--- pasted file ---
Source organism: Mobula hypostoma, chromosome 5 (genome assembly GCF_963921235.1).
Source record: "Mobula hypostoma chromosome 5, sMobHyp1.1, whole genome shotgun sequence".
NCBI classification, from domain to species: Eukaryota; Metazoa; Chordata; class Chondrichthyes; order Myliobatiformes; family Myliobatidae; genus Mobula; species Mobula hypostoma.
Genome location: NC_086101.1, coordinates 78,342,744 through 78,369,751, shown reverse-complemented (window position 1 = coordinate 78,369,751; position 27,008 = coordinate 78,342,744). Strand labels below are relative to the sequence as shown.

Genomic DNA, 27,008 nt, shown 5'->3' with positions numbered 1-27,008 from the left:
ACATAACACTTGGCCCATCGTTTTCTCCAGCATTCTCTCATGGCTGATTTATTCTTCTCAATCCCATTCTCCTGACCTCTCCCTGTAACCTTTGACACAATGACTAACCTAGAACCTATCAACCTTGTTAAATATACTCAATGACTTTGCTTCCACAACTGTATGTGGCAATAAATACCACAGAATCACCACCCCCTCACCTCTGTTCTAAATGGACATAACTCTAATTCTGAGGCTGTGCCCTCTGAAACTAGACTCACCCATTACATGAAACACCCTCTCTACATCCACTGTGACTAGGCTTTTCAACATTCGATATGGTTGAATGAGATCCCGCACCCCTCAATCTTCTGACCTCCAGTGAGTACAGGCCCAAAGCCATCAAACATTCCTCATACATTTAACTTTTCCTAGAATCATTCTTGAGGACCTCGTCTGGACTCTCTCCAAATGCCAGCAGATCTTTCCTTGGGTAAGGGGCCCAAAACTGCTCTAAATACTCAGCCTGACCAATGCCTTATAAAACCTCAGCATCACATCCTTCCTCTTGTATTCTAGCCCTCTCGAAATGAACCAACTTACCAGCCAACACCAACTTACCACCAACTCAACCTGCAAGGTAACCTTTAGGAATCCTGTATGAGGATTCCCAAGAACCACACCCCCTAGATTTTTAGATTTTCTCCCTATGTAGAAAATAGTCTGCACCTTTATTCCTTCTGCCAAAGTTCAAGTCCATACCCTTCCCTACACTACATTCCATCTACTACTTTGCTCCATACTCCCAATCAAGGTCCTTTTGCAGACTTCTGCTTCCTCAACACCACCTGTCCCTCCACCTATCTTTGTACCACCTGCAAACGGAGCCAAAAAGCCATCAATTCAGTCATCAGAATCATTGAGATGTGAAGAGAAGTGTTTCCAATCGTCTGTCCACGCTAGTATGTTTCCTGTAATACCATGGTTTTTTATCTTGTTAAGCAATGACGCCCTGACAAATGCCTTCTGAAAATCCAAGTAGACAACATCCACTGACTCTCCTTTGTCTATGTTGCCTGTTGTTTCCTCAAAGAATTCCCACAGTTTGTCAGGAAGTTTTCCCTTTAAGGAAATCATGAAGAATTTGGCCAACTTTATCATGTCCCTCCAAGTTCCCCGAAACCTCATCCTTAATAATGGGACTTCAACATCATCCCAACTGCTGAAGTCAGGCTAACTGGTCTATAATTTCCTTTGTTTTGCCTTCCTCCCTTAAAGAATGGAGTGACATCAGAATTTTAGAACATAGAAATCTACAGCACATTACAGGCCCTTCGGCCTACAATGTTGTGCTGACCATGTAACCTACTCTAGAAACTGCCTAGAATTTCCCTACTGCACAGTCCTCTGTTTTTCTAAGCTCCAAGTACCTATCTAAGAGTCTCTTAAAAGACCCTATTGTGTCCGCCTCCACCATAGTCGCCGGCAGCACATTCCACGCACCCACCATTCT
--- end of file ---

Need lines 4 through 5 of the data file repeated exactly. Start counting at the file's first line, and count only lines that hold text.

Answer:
Genome location: NC_086101.1, coordinates 78,342,744 through 78,369,751, shown reverse-complemented (window position 1 = coordinate 78,369,751; position 27,008 = coordinate 78,342,744). Strand labels below are relative to the sequence as shown.

Genomic DNA, 27,008 nt, shown 5'->3' with positions numbered 1-27,008 from the left: